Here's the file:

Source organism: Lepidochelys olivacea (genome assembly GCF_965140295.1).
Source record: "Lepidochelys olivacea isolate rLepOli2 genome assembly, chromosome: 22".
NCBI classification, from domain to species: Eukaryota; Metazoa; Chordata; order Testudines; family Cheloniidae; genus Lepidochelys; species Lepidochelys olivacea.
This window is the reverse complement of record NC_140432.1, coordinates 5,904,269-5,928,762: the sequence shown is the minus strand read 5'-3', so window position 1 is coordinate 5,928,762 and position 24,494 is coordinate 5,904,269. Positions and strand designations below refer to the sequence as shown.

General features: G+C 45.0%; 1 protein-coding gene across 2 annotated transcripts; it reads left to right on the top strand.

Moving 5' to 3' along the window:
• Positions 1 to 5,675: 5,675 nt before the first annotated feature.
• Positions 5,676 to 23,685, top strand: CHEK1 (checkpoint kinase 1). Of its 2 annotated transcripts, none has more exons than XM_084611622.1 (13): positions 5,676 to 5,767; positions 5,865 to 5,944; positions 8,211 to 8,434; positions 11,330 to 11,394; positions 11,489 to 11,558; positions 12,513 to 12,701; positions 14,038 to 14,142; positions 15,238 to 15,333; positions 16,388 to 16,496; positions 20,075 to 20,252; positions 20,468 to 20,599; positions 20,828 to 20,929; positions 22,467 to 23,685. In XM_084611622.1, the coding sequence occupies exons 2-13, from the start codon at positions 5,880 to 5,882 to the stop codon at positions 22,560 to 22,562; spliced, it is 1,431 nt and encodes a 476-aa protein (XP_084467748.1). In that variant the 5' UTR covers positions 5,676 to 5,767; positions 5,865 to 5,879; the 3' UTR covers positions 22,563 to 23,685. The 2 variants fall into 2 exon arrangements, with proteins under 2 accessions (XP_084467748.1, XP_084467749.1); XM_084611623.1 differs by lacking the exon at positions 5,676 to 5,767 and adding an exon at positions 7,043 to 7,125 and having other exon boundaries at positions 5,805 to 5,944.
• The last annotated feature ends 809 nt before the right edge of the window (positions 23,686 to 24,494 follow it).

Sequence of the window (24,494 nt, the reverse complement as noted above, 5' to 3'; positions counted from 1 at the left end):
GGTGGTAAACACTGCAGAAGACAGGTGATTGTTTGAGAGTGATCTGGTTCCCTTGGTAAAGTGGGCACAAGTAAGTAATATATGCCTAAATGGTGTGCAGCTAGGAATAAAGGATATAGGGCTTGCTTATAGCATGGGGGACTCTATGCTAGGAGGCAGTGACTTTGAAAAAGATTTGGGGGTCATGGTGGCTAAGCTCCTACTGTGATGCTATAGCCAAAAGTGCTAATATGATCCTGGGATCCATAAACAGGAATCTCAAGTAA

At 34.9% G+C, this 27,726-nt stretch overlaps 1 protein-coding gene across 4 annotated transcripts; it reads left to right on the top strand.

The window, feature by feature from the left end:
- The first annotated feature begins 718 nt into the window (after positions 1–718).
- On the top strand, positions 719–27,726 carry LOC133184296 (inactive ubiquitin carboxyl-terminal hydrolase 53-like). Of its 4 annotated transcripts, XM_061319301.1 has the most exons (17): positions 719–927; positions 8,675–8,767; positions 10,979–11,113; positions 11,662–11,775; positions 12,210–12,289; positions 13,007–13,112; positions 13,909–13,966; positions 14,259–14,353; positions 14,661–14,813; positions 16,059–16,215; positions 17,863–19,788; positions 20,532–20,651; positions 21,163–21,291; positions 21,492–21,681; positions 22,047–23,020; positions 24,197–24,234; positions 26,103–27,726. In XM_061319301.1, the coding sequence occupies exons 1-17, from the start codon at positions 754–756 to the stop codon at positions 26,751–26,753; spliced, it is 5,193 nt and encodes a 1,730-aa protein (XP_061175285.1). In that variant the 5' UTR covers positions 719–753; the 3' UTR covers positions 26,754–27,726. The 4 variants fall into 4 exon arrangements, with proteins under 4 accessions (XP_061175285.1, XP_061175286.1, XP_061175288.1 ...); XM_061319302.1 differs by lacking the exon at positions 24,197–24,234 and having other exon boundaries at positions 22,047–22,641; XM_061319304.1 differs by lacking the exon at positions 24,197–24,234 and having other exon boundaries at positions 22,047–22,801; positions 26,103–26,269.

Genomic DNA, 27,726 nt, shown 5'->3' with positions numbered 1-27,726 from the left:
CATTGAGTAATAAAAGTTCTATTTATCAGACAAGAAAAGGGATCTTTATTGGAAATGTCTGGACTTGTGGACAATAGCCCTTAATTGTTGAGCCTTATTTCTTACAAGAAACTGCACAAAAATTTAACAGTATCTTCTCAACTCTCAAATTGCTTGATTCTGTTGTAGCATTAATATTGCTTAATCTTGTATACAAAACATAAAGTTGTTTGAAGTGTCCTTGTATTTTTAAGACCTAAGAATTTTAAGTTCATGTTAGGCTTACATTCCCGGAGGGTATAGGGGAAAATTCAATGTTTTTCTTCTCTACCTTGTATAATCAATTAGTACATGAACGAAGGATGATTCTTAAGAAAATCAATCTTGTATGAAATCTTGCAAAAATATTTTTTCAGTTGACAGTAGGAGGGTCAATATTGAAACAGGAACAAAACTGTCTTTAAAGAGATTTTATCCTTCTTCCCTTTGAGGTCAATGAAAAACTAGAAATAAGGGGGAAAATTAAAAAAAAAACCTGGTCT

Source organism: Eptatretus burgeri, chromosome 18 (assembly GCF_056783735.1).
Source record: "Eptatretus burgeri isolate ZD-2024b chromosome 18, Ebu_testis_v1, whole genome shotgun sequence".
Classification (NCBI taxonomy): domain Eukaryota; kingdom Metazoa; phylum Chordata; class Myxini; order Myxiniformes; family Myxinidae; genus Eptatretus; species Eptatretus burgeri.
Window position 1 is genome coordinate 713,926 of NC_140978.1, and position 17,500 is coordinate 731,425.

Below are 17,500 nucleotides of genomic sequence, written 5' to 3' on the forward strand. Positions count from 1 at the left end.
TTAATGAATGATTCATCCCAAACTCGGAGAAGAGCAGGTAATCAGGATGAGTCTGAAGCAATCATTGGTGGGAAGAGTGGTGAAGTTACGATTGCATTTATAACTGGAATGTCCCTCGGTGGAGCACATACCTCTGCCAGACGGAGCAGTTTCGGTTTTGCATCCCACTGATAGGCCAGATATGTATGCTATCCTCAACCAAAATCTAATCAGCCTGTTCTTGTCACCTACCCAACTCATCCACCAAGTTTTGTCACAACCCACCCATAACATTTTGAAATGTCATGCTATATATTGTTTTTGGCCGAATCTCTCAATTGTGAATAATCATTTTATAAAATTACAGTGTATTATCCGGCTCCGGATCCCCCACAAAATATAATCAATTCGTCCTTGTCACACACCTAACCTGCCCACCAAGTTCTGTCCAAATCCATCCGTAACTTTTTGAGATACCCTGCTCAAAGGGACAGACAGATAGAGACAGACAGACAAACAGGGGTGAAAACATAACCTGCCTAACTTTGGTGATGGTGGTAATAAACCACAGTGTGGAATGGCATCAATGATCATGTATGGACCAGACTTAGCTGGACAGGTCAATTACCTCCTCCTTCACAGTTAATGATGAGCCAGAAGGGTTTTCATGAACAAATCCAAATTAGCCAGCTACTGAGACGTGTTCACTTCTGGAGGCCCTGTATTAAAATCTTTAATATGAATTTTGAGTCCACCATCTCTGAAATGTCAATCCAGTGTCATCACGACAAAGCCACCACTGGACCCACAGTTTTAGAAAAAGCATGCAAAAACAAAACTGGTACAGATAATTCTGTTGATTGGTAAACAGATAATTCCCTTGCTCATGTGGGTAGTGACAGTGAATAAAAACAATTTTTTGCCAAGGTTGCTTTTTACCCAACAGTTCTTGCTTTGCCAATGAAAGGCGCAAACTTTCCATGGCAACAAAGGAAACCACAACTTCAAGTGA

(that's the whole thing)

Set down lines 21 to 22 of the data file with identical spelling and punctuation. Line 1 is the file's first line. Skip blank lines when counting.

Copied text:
Window position 1 is genome coordinate 713,926 of NC_140978.1, and position 17,500 is coordinate 731,425.

Below are 17,500 nucleotides of genomic sequence, written 5' to 3' on the forward strand. Positions count from 1 at the left end.